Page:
Intellectual Property (IP) and technology-related industries are the future of economic diversification in TT, says Regan Asgarali, Controller of the Intellectual Property Office of TT (TTIPO).
“We’ve contributed more than $48.4 million over the last ten years or so to the economy from the payment of patent annuities and trademarks filings. Plus, there are IP-related services that could bring in foreign exchange.”
From 1995-2005, TTIPO earned $18.7 million in gross revenue, while from 2006-2015 it earned $48 million. Asgarali told Business Day this “illustrates our growth and revenue capacity.”
Diversification away from TT’s energy sector has regained momentum in recent times, following the drop in oil and gas prices. Avenues such as export promotion, health tourism and business process outsourcing are more often talked about, but Asgarali explained why more attention should be paid to IP.
For instance, he said, it costs almost $92,000 in total to file and maintain a 20-year patent with TTIPO (see box for year-by-year breakdown or log on to www.ipo.gov.tt/how-to/apply-for-a-patent.html)
Having paid an initial patent application fee of $2,000, you are granted protection by the State for two decades, however to maintain your patent for the period, you must pay an annuity. Starting at $200 for the second year, the annuity increases incrementally, with a final payment of $13,200 in the 20th year.
“This works out to be rather affordable over the lifespan of the patent,” Asgarali said.
Intellectual property, as defined by TTIPO, refers to the expressed creation of the human mind. Examples include brands, inventions, designs, songs and other intellectual creations. Applications for patents, trademarks, industrial design, new plant varieties, geographical indications, trade secrets and integrated circuits can all be filed with TTIPO.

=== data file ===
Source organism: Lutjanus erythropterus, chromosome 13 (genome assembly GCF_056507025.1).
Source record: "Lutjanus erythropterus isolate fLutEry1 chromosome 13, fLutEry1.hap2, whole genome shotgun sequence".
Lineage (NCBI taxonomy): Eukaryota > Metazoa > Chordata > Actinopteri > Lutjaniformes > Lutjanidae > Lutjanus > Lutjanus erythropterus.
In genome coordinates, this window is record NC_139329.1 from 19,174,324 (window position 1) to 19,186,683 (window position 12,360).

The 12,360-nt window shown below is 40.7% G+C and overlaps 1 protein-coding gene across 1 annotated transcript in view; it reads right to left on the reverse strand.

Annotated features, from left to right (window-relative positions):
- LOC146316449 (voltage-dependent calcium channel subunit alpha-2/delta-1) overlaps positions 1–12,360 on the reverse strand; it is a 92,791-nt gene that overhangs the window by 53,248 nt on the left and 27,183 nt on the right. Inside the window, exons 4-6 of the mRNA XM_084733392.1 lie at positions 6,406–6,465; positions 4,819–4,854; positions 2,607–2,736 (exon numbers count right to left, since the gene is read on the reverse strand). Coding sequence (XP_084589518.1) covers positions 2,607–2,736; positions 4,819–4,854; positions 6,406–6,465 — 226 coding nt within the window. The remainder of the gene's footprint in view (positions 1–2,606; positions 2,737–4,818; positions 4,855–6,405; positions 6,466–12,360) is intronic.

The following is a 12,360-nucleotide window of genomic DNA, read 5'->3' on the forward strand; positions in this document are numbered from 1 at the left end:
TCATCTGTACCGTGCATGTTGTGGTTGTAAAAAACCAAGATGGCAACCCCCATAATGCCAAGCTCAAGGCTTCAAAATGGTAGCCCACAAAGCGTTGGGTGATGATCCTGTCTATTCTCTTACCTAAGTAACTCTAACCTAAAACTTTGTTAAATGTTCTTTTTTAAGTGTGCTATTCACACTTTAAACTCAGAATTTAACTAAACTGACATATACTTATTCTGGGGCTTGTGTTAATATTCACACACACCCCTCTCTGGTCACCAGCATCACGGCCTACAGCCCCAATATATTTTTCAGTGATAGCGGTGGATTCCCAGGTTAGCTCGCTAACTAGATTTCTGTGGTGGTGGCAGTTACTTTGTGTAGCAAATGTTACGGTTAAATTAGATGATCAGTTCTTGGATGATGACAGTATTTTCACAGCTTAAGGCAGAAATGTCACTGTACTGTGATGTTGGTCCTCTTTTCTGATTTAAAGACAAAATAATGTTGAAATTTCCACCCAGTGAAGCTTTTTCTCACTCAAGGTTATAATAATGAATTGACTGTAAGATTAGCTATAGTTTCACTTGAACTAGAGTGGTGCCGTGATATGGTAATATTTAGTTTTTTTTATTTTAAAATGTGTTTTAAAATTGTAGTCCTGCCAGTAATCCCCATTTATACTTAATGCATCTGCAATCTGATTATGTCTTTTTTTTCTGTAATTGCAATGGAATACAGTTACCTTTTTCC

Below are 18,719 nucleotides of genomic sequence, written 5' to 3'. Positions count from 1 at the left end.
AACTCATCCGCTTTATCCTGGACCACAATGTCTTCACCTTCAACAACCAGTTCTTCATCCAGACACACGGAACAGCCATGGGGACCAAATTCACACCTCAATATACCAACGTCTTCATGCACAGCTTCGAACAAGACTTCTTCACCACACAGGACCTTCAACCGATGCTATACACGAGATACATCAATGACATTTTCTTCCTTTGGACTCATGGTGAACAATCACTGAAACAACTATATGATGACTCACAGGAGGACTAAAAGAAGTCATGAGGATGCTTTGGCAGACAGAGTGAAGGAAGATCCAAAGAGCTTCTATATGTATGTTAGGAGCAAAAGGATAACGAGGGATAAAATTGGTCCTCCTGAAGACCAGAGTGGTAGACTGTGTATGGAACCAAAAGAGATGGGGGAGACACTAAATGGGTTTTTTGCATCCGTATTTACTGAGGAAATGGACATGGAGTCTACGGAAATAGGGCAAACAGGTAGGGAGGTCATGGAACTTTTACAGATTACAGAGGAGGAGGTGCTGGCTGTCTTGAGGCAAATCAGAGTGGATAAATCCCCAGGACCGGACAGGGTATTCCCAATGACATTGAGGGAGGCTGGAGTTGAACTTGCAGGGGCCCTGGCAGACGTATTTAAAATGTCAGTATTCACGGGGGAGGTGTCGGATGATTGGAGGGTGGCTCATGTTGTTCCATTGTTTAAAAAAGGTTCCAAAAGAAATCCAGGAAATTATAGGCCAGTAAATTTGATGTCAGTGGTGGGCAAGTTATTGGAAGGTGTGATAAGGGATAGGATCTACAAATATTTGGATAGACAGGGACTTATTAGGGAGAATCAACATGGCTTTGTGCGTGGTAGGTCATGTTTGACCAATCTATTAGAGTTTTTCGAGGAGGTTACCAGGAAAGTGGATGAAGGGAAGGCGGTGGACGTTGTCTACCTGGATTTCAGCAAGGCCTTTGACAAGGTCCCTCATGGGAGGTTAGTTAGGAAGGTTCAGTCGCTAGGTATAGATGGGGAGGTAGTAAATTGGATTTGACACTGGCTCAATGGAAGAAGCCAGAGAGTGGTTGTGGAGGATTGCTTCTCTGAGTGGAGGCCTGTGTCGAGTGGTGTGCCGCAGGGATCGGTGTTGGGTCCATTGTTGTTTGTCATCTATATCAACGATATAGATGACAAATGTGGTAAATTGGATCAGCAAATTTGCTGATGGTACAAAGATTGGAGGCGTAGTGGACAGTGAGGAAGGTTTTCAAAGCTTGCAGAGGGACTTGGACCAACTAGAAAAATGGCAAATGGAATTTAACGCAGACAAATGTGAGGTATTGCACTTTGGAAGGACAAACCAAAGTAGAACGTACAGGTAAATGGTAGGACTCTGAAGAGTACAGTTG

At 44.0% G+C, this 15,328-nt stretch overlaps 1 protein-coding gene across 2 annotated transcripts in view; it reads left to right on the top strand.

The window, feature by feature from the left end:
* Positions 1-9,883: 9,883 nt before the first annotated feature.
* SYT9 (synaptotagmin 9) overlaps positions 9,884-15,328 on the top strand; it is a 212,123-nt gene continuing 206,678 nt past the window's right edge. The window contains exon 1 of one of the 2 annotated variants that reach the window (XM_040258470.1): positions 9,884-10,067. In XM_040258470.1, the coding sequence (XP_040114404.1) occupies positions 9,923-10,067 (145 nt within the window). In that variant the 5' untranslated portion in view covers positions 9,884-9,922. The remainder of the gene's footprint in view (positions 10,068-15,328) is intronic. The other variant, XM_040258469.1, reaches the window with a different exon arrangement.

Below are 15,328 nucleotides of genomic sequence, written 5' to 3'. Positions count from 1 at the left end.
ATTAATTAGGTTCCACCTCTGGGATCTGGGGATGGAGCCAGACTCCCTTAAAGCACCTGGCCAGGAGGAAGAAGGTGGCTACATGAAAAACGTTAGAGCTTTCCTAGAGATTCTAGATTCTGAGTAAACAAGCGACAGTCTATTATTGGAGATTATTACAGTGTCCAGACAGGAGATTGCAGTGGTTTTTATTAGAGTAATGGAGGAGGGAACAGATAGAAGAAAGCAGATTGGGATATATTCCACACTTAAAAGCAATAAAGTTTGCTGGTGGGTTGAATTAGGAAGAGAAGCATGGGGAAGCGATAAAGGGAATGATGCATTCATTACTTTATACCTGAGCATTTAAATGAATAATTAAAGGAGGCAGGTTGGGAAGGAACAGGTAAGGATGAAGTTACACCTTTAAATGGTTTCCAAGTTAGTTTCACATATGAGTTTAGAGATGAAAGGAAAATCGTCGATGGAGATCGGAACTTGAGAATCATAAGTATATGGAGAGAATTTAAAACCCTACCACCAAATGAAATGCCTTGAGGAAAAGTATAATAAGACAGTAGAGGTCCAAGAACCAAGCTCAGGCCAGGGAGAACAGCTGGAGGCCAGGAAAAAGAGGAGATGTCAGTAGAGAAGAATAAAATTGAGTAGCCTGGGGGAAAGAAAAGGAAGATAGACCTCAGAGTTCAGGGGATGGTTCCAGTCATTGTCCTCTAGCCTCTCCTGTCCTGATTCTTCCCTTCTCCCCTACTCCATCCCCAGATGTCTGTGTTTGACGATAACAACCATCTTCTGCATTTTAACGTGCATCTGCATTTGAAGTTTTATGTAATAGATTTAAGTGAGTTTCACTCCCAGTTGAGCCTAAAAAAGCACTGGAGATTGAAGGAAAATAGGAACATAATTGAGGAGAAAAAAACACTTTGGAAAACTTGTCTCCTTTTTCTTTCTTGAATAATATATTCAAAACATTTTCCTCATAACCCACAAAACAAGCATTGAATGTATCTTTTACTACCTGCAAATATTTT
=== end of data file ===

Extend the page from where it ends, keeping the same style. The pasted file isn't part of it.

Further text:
The number of patents filed with the TTIPO has grown steadily between 1995 and 2017. Trademark applications typically outnumber patents in TT. However, over the last 17 years more patent applications have been filed, while trademarks have remained fairly steady at one third to half of that.
TTIPO has therefore been earning revenue for government – it is a department of the Ministry of the Attorney General and Legal Affairs.
Asgarali said this could further change if Cabinet approves regulations under the new Trade Marks Act.
“The new Trade Marks Act allows for a steady increase in fees earned. It also provides for electronic filing of documents and will also allow for non-traditional trademarks such as those which cover smell and sound. The regulations are currently being reviewed. Once Cabinet approves them, another note will be done for the President to proclaim the Act.
“We are also working with WIPO (World Intellectual Property Organisation) to introduce an intellectual property teaching academy here and to enable TT nationals to access IP and technology-related alternative dispute resolution options through the Geneva-based WIPO mediation and arbitration centre. These are very exciting projects that hopefully will come on stream later this year or early next year.”
Asgarali also spoke of the December 2017 launch of the TT Intellectual Property Library at TTIPO’s offices, 3rd Floor Capital Plaza, 11-13 Frederick Street, Port of Spain.
The library carries the latest IP and technology material, as it is supported with WIPO’s publications. There is also a technical library as part of the main library where TTIPO teaches individuals and businesses to utilise available patent data to assist them in their projects.
Business Day also spoke with TTIPO technical examiners Neetu George-Ramsaran and Sharmila Ganpat.